In a more traditionally shot genre movie, you get the comforting predictability of genre; we know when the music gets ominous and the angles get canted that something spooky is coming up. With this particular found-footage approach, our reassuring assumptions about the language and structure of cinema are shaken away. The surreal can unexpectedly superimpose itself onto the mundane; something as simple as a convincingly frivolous Japanese TV talk show can erupt into chaos and violence at a moment’s notice. Everything feels natural and ordinary, but weird tendrils of something deeply bizarre keep disrupting the calm waters of normalcy. It helps that the film’s imagery eschews a lot of the traditional horror beats in favor of something more surreal, and in doing so neatly avoids a lot of expectations about how found footage manipulates us, allowing a queasy sense of genuine strangeness to seep through. And the fact that the film’s premise requires our ostensible protagonists actively pursue a mystery --rather than just film things which passively happen to them-- confers the galvanizing impression of peering into a hidden world which lurks, unseen, just underneath the everyday trappings of modernity.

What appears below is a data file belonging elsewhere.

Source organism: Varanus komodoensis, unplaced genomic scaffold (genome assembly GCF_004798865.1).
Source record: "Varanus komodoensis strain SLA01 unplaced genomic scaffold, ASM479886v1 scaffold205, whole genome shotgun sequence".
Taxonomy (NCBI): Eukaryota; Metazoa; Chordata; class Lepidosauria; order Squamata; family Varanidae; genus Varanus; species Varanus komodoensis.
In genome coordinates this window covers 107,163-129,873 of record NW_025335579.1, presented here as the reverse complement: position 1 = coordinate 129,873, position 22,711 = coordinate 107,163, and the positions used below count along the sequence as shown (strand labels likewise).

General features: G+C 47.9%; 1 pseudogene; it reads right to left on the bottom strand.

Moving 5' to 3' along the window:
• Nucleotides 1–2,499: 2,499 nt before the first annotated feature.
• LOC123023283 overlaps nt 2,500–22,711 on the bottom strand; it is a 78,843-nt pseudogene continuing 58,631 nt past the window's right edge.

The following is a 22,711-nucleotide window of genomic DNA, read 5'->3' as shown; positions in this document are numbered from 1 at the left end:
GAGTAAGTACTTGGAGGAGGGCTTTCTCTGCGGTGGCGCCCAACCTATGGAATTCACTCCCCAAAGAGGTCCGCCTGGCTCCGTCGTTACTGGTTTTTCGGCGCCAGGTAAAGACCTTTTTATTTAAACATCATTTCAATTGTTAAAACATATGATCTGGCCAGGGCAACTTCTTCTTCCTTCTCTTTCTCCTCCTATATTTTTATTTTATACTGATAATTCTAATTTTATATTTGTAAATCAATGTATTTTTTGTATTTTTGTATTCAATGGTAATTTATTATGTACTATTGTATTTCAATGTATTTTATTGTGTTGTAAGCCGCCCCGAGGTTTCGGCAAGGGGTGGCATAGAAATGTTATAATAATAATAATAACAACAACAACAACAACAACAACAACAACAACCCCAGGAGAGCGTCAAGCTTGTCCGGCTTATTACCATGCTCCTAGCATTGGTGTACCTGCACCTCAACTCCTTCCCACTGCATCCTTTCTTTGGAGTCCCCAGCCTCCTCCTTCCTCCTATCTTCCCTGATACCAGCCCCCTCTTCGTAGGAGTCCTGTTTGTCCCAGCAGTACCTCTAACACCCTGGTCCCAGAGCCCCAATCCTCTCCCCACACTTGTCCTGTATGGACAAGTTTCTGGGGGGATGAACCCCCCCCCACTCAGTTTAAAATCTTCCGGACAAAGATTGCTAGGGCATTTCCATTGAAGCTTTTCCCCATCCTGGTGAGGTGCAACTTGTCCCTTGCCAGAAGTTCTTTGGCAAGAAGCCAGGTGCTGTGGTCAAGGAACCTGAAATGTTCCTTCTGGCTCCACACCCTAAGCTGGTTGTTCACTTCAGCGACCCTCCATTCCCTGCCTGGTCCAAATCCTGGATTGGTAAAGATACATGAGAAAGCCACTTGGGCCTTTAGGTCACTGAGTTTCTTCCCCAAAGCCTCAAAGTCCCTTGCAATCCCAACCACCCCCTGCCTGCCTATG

It’s altogether an engrossing and unique use of the medium, certainly among the best and most worthy uses of the found-footage conceit I’ve seen, and markedly different in both its intent and its execution from most of its found-footage descendants. In the few genuinely good found footage films out there --[REC], THE SACRAMENT, the Evans/Tjahjanto segment of VHS 2 -- the idea of found footage has mostly been used to effectively insert the audience into an immersive, unrelenting experience. As I talked about in my reviews of VHS and THE BAY, if found footage has any logical use, it’s to craft something like a subjective, first-person perspective, a way of trapping an audience in with the participants in a story and denying them the comforting omniscience and detachment of traditional editing. It seems tailor-made, then, to document grueling, stream-of-consciousness situations and indulge in uncomfortably long sequences where the audience is stuck with the protagonist in the thick of the action; think CHILDREN OF MEN from a subjective POV. Though NOROI does indeed include a few harrowing sequences --particularly the climax-- which utilize the form in exactly this way, the meat of the film uses it quite differently. Rather than creating unrelenting intensity, it’s used to generate intimacy, inserting the audience naturally into the minutiae of a burgeoning and open-ended investigation -- a story which contains several very successful immersive incidents, but also works as a complete narrative.